I have been hearing a lot of mixed reviews and comments about Disney’s newest movie, John Carter. I was supposed to go to a screening this past week, but with high winds and a sick date (mom), I was unable to make it. Then again on Friday, I was supposed to go and again was unable to make it. My parents did go to the movie though and LOVED it. They even ran into a couple of friends who also loved it.
I know some of the reviewers are not giving this movie a lot of stars, but here is why we think that is – they aren’t doing their homework! John Carter was written BEFORE the Star Wars movies, and that is something one should know before going to see this movie. They did not copy Star Wars! I had a friend who saw John Carter last night and was a little puzzled by some things, and thought it was a little copycat”ish” – until we informed her on the history. She said that knowing some of these things beforehand may have changed her entire perception.
I thought I would share with you all some important information that another blogger compiled. This movie is fabulous according to several friends, family members, and my Disney PR Rep.
10 Things Parents Should Know About Disney’s John Carter By Tony Sims.
1. What’s it all about?
The author, Edgar Rice Burroughs, wrote the John Carter series of sci-fi/adventure stories about 100 years ago. Burroughs was also the author of Tarzan and many other stories. The main character, John Carter, is transported to the planet Mars. On Mars, he discovers he has superior physical abilities, such as the ability to leap 100 yards and unmatched physical strength. He eventually wins the respect of the local population of alien creatures know as the Tharks. He also becomes involved in assisting the human-like royalty of Mars against the uprising of a group who seeks to strip-mine the planet. If any of these concepts sound familiar – that is because much of our superhero fantasy and science-fiction over the past century has been created from ideas borrowed from Burroughs’ classics.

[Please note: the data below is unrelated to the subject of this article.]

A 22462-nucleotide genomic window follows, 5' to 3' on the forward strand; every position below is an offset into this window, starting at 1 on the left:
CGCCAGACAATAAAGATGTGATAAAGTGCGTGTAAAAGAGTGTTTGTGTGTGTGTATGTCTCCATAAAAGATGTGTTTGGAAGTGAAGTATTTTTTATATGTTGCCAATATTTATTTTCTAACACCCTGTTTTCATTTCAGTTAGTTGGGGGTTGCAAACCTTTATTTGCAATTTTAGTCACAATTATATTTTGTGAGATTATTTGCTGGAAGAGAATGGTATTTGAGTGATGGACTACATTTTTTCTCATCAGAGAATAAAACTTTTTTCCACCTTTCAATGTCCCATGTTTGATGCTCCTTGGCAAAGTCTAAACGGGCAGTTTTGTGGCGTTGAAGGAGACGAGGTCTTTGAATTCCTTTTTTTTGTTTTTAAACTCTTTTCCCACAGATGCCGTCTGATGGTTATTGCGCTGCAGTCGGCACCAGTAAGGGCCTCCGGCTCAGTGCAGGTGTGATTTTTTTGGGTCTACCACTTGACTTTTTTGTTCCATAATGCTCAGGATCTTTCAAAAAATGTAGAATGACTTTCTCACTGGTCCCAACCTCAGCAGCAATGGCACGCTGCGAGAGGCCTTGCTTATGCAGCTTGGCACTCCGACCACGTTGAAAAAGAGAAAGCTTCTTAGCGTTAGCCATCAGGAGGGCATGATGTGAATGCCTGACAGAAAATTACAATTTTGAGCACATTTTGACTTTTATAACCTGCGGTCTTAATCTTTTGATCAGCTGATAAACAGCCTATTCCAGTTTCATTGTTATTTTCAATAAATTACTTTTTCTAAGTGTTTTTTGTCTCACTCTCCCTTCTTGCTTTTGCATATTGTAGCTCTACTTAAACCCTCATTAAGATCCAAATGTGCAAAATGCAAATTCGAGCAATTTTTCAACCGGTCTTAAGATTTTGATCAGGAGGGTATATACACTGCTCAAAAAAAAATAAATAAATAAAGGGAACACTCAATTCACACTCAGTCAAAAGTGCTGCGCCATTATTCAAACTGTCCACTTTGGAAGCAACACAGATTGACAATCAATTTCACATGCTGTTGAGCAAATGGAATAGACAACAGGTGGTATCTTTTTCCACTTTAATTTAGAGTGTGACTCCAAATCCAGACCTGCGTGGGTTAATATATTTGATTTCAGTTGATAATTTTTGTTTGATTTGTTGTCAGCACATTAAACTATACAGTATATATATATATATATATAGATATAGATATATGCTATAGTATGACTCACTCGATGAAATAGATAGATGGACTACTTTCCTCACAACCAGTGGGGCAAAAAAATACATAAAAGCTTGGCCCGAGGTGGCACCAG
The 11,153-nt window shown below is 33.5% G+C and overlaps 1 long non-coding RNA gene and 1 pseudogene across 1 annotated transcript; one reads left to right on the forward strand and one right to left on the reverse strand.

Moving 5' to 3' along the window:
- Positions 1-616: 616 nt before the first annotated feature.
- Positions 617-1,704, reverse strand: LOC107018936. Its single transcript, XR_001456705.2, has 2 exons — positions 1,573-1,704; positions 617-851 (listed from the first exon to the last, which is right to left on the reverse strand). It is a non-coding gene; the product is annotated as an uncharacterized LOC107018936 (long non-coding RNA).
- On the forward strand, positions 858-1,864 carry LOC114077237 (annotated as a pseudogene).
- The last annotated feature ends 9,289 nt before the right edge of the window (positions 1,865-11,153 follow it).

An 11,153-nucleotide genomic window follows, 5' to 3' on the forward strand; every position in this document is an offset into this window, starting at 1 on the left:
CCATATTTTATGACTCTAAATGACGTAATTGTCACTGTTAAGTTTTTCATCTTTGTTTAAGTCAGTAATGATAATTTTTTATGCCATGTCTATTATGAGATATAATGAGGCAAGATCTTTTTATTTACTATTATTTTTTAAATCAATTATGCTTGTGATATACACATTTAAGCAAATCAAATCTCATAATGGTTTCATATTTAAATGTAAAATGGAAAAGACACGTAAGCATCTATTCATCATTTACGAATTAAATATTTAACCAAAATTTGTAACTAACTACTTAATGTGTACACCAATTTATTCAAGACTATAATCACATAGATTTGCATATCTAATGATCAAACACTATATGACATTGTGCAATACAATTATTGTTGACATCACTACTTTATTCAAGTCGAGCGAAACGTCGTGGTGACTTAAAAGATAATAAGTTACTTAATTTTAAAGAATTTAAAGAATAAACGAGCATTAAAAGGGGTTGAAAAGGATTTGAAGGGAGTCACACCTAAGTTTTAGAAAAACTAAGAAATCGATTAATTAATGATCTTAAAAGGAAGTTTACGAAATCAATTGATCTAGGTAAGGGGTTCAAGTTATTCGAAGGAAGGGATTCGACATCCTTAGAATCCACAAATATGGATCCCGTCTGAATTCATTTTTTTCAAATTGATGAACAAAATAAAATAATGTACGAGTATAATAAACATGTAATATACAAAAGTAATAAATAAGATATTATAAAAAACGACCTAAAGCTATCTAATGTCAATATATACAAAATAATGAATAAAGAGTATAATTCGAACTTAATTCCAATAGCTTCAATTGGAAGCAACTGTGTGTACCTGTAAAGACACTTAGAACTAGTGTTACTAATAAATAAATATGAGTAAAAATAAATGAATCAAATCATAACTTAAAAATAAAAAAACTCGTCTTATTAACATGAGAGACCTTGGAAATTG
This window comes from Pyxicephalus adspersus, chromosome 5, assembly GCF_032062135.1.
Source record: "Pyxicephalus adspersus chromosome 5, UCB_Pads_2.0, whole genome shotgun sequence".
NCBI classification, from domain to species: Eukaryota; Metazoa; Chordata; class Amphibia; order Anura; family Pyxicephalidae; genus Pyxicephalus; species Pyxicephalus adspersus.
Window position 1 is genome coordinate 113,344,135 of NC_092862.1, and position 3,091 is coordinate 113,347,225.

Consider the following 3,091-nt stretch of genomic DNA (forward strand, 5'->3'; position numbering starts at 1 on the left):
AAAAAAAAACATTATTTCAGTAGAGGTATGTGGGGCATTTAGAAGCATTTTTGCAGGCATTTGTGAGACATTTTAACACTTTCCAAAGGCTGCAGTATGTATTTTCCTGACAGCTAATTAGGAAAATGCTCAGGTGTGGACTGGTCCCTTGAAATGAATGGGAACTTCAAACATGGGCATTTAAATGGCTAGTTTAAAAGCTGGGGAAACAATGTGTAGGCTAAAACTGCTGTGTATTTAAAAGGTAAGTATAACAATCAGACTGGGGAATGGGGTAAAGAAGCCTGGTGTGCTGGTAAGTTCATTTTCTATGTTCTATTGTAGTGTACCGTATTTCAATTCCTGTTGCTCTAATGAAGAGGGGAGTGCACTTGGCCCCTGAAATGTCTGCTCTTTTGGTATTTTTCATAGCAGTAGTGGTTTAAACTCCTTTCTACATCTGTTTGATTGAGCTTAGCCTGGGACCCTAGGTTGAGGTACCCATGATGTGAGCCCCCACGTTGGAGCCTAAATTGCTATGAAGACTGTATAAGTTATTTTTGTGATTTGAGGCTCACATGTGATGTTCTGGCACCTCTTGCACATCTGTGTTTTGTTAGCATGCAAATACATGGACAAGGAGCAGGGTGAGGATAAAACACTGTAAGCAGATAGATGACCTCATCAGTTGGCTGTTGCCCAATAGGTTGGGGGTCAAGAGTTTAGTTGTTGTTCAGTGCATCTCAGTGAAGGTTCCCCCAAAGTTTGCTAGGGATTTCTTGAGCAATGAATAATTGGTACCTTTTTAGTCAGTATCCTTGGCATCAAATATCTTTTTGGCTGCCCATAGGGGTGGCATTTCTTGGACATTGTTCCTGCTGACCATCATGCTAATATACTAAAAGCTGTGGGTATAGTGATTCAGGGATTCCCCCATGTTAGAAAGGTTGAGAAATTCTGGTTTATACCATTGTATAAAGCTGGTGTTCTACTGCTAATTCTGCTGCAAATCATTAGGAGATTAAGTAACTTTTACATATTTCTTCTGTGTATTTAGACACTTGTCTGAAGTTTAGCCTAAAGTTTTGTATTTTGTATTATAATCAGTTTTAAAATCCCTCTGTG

2. Will I like it?
Yes. If you are reading this site, most likely yes. If you like Star Wars or any other action sci-fi, then yes. You can really tell this movie was created with the passion that only a lifelong fan of this series could devote. Andrew Stanton, the writer/director, was actually working on this film’s screenplay while WALL-E was still in production (before a studio even signed on to do the project).
3. Will my kids like it?
If they are like you and you agree to the above, then yes. I plan on taking my 7-year-old son this weekend and I believe he will love it. It has something for everyone. Take your daughters to see this. It has amazing, strong female characters. In fact, many times they are the ones to fight the battles. Everyone will love Woola by the way – you’ll see.
4. How faithful is it to the books?
Disclaimer – I have not read the books in over 20 years. Even though many sites state that this movie is based on The Princess of Mars, actually it uses elements from Burroughs’ first three books in the series. This way, the audience gets to see the best parts of a third of the series, including more alien life and epic battles. One main difference between the books and movie is how he is transported to Mars; but fans of the book most likely won’t be disappointed with this change.
5. When’s the best time for a bathroom break?